Pairing Up

Indeed, in the scheme of things, the artisan cheese industry is newer here. Many locals see its growth in connection to the region’s other crops—wine especially, which went from being overlooked to lauded after pioneering makers zoomed in on improving quality. “We’re somewhat in the same place that the wine industry was 20 years ago,” Fessenden says.

Pete Messmer agrees: “A handful of [winemakers] started revolutionizing the industry here in the 1990s,” he says, adding that raising the standard for wine kicked off an agritourism boom that’s helping specialty cheese businesses grow. “There’s so much happening here,” Messmer says. “So much emphasis on actual real food.” As evidence, he points to the Finger Lakes Cider House, a tasting room opened in 2015—just two miles from his goat farm—as a collaboration between four local cidermakers. Co-founder Melissa Madden, who bought the on-site orchard 10 years ago, explains that the historic cider-producing region suffered from Prohibition, and has only recently started to bounce back. For the same reasons that grapes flourish here, “the Finger Lakes is a really great place to grow apples,” she says, adding that experimenting with cider-appropriate varieties has been fueled by some “really independent thinkers.” Evidence of that ingenuity spans the selection: from naturally sparkling American oak-aged Barrel Rye Cider, to Royal Cider, a partially fermented ice cider blended with young apple brandy.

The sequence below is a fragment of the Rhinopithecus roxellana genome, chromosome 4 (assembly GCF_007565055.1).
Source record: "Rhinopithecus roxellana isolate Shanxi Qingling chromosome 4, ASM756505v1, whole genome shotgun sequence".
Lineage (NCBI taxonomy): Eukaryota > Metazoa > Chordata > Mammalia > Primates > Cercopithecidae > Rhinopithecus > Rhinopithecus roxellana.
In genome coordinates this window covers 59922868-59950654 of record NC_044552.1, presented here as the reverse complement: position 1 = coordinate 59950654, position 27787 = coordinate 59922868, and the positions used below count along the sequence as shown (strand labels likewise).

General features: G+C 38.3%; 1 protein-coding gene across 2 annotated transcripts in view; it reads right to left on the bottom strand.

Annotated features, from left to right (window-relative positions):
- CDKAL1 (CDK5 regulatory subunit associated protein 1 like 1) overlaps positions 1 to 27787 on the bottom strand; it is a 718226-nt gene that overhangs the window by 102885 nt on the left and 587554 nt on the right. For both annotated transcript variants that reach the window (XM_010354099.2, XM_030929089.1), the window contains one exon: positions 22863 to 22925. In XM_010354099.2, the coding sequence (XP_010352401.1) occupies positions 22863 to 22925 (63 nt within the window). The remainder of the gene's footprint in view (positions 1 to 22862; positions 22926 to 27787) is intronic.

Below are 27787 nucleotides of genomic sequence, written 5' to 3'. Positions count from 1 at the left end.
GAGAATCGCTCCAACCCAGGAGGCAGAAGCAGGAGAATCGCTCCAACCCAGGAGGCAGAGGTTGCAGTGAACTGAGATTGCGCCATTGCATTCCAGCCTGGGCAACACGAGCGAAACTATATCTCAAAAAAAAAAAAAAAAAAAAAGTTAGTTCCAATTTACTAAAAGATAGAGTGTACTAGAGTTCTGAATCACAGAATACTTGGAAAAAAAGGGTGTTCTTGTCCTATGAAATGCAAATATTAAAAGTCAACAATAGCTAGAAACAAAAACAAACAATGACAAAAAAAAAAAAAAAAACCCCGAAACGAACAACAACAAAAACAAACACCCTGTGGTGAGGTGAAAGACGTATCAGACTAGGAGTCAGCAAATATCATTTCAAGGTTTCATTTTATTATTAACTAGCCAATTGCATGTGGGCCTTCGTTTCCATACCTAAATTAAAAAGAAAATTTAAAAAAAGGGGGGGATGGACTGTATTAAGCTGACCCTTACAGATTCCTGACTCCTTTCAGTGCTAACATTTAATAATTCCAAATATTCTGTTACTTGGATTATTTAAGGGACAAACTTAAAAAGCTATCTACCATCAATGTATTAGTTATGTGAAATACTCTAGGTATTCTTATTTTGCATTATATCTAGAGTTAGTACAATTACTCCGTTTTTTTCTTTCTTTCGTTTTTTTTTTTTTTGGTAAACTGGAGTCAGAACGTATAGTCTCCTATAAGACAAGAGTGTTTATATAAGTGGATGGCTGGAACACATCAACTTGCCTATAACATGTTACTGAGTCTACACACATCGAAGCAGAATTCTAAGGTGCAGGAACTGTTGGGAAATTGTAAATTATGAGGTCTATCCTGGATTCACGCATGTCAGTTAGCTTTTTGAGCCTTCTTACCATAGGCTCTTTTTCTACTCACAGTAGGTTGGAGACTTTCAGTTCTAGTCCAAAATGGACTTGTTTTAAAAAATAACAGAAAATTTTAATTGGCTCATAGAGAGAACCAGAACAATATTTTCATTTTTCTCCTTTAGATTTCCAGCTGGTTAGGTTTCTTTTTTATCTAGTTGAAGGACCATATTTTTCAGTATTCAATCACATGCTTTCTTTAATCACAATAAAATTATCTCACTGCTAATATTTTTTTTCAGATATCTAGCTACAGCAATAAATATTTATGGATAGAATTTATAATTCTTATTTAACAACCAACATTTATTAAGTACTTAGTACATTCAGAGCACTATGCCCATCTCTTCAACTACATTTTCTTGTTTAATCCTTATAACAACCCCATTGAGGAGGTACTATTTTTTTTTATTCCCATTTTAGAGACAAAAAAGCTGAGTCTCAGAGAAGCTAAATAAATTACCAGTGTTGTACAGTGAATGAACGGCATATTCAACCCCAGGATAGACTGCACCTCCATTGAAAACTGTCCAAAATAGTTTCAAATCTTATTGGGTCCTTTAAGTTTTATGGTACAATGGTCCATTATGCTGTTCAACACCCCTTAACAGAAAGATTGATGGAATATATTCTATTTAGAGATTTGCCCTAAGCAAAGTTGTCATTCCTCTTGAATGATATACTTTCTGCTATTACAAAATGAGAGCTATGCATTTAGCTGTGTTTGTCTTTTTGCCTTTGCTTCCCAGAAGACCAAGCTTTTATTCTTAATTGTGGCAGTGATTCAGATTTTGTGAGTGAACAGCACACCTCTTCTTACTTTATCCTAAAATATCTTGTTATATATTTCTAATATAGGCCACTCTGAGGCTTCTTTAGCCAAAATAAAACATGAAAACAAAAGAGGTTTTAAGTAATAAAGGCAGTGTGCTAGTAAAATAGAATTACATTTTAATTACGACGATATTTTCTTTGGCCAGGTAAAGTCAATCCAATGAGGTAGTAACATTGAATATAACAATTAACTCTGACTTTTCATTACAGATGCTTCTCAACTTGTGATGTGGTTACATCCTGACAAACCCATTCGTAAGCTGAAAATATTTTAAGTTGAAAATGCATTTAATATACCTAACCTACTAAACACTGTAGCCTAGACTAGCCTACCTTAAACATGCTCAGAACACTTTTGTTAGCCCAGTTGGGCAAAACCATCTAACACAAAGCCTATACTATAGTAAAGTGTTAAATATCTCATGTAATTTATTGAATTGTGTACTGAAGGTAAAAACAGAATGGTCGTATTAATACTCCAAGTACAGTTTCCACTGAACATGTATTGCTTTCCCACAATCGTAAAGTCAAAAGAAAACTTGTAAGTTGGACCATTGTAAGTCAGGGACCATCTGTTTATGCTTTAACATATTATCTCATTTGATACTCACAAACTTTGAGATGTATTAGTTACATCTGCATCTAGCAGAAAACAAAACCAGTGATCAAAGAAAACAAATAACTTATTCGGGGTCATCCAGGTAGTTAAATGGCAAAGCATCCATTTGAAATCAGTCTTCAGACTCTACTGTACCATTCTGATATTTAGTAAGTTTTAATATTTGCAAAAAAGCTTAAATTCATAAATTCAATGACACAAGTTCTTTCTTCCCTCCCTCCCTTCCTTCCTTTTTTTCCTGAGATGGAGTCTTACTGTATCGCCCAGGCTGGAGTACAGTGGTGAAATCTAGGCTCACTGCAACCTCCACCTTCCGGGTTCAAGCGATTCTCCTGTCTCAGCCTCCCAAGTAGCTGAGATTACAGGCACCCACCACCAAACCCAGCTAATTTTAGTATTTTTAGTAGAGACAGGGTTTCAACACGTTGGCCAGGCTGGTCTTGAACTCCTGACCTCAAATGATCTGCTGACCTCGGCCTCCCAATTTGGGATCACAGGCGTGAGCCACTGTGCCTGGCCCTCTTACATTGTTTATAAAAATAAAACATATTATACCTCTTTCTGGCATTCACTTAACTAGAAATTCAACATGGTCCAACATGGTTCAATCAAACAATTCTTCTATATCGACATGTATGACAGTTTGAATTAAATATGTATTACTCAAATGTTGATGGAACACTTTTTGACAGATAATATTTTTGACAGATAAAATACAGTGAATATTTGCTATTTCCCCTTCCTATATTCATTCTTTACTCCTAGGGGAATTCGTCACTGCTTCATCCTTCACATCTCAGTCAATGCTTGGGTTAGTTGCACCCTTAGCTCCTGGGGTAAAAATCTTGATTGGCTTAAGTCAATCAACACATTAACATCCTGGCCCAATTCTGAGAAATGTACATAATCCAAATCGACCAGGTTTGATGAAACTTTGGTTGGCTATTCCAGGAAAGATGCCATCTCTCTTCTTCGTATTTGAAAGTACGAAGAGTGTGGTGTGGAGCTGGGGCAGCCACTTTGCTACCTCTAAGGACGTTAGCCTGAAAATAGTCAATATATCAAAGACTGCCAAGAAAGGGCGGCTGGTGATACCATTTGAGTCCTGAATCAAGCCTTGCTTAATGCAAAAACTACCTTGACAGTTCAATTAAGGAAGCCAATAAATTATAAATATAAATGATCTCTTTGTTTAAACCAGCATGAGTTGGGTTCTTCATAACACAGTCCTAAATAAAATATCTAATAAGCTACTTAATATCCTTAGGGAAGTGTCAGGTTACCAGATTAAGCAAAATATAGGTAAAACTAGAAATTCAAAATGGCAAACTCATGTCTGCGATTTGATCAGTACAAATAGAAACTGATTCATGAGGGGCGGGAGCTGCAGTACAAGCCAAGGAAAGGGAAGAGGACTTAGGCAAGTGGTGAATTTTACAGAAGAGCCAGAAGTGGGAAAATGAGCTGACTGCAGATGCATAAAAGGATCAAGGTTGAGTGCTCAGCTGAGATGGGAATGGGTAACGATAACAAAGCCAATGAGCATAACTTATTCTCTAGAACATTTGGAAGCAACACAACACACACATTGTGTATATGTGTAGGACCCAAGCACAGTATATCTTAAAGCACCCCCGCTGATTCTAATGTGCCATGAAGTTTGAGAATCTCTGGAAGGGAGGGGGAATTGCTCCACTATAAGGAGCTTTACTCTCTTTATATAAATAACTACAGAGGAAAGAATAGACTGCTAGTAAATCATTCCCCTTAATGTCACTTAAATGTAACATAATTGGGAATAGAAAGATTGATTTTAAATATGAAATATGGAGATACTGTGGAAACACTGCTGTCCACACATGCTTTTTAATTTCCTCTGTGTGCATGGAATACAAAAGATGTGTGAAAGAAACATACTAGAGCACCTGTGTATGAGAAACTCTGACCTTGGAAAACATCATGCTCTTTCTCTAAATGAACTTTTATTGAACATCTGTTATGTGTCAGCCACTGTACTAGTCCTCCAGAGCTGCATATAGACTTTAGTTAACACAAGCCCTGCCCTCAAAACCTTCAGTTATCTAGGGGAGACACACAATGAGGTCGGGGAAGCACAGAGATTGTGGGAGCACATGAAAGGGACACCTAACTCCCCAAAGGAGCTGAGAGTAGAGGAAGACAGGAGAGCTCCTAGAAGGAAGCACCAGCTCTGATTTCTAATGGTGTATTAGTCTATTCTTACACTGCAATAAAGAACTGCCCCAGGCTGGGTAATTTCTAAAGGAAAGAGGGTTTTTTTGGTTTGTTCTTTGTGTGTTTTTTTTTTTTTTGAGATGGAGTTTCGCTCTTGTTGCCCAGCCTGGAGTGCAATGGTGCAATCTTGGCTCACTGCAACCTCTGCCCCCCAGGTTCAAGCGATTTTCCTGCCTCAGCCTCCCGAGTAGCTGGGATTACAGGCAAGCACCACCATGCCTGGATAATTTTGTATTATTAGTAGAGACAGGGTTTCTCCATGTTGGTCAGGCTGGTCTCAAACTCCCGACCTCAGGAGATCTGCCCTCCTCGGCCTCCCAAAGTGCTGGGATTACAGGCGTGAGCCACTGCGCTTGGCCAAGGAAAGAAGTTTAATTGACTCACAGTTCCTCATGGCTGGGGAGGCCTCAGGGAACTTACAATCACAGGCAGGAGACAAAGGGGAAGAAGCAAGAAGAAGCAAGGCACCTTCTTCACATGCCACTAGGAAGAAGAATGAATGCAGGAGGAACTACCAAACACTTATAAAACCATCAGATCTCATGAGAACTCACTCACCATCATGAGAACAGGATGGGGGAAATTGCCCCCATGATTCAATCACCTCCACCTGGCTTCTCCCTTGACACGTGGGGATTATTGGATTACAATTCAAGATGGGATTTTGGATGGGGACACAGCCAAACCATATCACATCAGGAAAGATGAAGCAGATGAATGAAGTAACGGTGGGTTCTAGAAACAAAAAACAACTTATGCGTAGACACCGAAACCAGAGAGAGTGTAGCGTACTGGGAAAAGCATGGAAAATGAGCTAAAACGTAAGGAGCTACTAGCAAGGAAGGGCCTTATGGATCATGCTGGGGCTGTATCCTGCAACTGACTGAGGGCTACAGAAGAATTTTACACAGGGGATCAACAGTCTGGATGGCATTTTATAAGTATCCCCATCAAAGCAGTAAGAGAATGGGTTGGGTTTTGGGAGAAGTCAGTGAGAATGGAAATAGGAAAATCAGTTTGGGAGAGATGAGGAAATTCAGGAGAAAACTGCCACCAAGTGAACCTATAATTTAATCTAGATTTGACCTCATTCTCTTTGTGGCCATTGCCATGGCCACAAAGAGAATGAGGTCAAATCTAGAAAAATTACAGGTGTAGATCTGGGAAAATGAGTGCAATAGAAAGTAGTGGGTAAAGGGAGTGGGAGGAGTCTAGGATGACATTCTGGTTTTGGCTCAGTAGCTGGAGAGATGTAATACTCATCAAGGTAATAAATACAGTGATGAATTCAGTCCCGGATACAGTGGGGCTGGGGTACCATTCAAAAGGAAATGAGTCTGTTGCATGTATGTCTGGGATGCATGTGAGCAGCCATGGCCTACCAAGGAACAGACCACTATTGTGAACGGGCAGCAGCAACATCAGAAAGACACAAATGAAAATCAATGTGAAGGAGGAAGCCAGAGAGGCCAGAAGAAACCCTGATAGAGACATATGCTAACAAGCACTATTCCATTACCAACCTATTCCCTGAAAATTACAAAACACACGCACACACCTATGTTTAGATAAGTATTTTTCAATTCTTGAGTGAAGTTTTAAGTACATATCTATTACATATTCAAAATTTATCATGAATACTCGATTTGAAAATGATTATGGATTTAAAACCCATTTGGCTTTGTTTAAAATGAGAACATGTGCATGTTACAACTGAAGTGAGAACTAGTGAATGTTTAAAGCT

Ingenuity on the farm isn’t limited to fruit and dairy. In 2007, grain farmers banded together to establish “micro-mill” Farmer Ground Flour, based in Trumansburg. Milling locally grown grains into made-to-order small batches of spelt, einkorn, emmer, and other flours, the company then inspired the founding of Wide Awake Bakery, which churns out loaves in a wood-burning chamber modeled after 19th-century Spanish ovens. The loaves are sold at farmers’ markets, of which there are no shortages around here. A visit displays the range of local activity: On any given day, one might spot some of Sage Hen Farm’s 70 varieties of heirloom garlic varieties, wild foraged edibles from Thalli Foods, or medicinal mushrooms from Blue Oyster Cultivation.

Finger Lakes

Finger Lakes Cider House at Good Life Farm

All Together Now

Tourism, too, has played a major role in bolstering local agriculture. “The area’s natural beauty has parlayed with the wine industry and agritourism to make the Finger Lakes a nice destination,” says Cornell’s Bertoldo, listing temptations that draw visitors in droves: tasting wine, visiting gorges and waterfalls, swimming in lakes, eating at acclaimed restaurants, and—of course—visiting dairy farms.

In addition to delving into the cheese world, the Slaytons have another venture up their sleeves: An on-site farm store. Visitors will be able to picnic, tour, and shop, Jessie says, adding marketing opportunities for the family’s eggs, meat, maple syrup, and cheese. But she’s quick to note: Neighbors can already shop here 24 hours a day. That’s because, she says, “we’re not just looking at this as snack food for tourists. It’s a real food source for our neighbors.”

With some ingenuity, farmers are building a sustainable future in a region that is suffering a steep economic decline. It’s a strategy of diversification—echoing the homesteaders who built their farms here—and it seems promising. “We’re farmers, and we want to pass that on to our children,” Slayton says. “The only thing we can see for miles around is farmland, and it feels right. We’re in our own little world up here.”

Photographed by: Allison Usavage

Molly McDonough

Former Senior Editor Molly McDonough worked for cheesemakers in Switzerland and the US before earning a Master's degree in Agriculture and Food Science at the Ecole Supérieure d'Agriculture in Angers, France. After spending a year in Romania working on rural development projects with Heifer International, she returned home to Boston and joined the culture team in 2015.